4. The value equation would not just be from the healthcare organizations perspective, but it would now begin with the patient. It would also include the ordering physicians, radiologists, billing departments, and insurance payers.
5. In bringing the expertise of radiologists to the forefront, it promotes further collaboration amongst the healthcare team. It drives true multidisciplinary care for the patient, with the patient, and centered around the patient.
Radiologists typically sit in dark rooms looking through hundreds of images a day. They work hard to ensure that they provide the best answers to some of the most challenging puzzles that patients bring to their physicians.
Radiologists have the ability to take all of the clinical clues given to them from other physicians on the care team, the power to look into the body and see images, and then put all of the information together to create a story for each patient.
The story about a disease, the location, the size, the physiology, and at times the ability to biopsy, to remove, and to treat a patients condition.
Radiologists seldom get an opportunity to articulate that story back to patients. I think they should be part of the conversation. A radiologist can help to explain information to patients through pictures. Patients do not care about the medical jargon, let alone the fancy words for this diagnosis or that one. Most will forget half of what you said once they leave your office. However, we all understand pictures.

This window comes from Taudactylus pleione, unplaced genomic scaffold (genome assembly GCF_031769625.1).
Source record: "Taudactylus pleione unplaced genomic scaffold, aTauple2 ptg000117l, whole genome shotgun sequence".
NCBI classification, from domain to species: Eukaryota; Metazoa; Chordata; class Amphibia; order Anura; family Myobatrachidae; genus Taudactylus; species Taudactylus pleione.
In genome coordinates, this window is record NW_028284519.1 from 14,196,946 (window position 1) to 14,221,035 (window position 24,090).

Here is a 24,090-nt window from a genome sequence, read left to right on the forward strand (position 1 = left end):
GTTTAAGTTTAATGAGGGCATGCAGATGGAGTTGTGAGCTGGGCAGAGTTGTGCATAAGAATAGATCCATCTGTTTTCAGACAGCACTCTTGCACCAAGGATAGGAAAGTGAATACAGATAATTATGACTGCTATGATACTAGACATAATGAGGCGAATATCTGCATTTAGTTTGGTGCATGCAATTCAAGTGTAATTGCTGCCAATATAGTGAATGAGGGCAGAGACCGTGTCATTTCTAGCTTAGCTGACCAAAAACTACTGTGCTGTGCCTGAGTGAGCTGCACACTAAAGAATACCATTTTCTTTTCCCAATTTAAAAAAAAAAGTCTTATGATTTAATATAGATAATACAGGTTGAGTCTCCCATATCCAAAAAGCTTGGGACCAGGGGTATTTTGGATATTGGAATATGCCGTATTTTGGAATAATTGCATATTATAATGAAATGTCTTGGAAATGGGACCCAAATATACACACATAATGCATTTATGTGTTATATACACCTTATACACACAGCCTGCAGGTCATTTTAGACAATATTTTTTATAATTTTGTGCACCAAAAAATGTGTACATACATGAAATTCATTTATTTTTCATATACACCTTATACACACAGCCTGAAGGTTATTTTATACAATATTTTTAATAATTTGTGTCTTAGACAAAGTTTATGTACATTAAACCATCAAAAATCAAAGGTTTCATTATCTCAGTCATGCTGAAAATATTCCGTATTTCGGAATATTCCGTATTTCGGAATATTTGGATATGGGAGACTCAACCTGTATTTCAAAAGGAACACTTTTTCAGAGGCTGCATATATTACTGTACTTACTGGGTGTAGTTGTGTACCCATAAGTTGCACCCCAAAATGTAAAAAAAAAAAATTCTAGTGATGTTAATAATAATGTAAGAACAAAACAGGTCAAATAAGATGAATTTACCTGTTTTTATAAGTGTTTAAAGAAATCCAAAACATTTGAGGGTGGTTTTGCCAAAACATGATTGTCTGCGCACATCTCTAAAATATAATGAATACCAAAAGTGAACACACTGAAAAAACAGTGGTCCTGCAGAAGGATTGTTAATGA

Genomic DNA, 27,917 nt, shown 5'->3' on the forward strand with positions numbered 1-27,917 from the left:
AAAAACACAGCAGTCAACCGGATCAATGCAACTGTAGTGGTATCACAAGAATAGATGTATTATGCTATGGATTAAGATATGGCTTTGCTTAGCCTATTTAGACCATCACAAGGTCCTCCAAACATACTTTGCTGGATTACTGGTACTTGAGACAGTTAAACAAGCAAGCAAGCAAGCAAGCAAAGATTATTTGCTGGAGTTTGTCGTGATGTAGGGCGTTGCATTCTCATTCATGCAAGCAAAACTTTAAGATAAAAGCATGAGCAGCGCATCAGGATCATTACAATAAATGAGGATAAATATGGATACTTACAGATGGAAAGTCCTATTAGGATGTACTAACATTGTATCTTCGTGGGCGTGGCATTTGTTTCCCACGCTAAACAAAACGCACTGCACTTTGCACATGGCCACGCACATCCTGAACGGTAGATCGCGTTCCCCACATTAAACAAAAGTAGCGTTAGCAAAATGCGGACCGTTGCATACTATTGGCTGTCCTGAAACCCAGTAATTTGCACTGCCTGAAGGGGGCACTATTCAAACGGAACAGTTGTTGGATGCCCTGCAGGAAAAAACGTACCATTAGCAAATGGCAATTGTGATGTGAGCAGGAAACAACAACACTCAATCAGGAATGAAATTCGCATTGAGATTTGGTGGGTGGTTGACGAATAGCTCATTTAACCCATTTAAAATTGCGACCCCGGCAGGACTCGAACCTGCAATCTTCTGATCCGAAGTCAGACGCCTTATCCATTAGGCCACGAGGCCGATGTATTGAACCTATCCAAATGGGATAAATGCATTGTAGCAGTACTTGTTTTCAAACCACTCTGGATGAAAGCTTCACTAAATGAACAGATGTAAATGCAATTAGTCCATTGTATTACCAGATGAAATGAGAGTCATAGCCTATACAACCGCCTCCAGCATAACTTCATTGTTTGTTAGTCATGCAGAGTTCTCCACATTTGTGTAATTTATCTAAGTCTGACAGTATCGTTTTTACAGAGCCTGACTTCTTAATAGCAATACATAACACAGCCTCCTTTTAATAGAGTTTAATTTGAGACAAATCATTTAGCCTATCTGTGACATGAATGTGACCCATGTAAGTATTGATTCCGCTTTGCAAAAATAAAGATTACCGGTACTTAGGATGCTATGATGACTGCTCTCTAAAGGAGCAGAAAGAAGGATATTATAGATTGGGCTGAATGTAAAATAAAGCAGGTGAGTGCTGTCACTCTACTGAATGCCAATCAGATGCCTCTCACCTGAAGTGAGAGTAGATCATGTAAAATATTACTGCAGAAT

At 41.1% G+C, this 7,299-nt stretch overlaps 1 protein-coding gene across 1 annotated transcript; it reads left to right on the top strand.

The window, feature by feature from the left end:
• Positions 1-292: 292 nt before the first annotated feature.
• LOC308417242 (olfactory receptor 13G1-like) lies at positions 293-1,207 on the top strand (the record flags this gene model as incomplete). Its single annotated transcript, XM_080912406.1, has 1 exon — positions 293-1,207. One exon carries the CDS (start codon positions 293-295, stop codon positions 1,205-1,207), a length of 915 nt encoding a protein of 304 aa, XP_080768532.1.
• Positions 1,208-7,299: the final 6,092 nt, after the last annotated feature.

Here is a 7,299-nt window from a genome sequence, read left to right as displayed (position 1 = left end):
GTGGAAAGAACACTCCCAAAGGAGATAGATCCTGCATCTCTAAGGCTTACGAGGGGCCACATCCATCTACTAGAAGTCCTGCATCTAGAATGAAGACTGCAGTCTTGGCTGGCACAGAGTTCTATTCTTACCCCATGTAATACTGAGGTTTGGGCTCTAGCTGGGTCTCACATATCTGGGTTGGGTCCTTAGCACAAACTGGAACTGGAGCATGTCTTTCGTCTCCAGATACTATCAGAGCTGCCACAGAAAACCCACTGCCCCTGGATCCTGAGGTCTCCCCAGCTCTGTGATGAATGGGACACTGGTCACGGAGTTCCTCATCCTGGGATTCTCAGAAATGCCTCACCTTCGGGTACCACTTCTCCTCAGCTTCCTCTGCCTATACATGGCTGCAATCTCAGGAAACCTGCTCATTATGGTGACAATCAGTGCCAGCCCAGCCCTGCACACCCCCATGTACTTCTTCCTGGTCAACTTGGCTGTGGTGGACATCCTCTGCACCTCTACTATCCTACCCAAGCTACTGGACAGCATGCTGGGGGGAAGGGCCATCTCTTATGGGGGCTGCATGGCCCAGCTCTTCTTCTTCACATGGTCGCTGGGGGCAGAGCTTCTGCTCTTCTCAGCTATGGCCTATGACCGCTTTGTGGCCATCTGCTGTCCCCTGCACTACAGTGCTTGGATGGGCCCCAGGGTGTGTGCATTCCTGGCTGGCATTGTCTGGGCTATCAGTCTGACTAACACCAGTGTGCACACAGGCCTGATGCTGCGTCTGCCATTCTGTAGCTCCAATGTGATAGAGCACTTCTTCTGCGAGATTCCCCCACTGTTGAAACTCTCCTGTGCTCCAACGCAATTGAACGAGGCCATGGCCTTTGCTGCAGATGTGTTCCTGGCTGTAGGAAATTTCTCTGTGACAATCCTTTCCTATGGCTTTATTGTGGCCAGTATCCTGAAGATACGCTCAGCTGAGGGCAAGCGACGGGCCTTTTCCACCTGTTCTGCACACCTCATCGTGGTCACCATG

A picture is worth a thousand words. I believe in healthcare that a picture is worth even more than that to a patient and their family. A picture is worth their time, anxiety, fear, and life. To have it explained why it needs to happen, what will happen, and then the results of what was found, and to do it with the assistance of images/pictures….that is a story patients will value and remember.
Radiologists are healthcare’s version of data visualization specialists. They have the power to see within the body.
In my opinion, it is time for radiologists to step out of the dark, and step into the light. To make your voices heard. To be part of the dialogue with the care team, but more importantly, with the patients seeking care.
In fact, you may have one of the most important jobs in healthcare, you get to tell the story of each patient through the universal language of pictures and images.
Will you tell your own story?
As always, you can feel free to contact me at: CANCERGEEK@GMAIL.COM
~CancerGeek#PtExp #PX #cancer #hcldr #hccosts #hcsm #stories #storytelling #ACR #radiologists #radiology #lcsm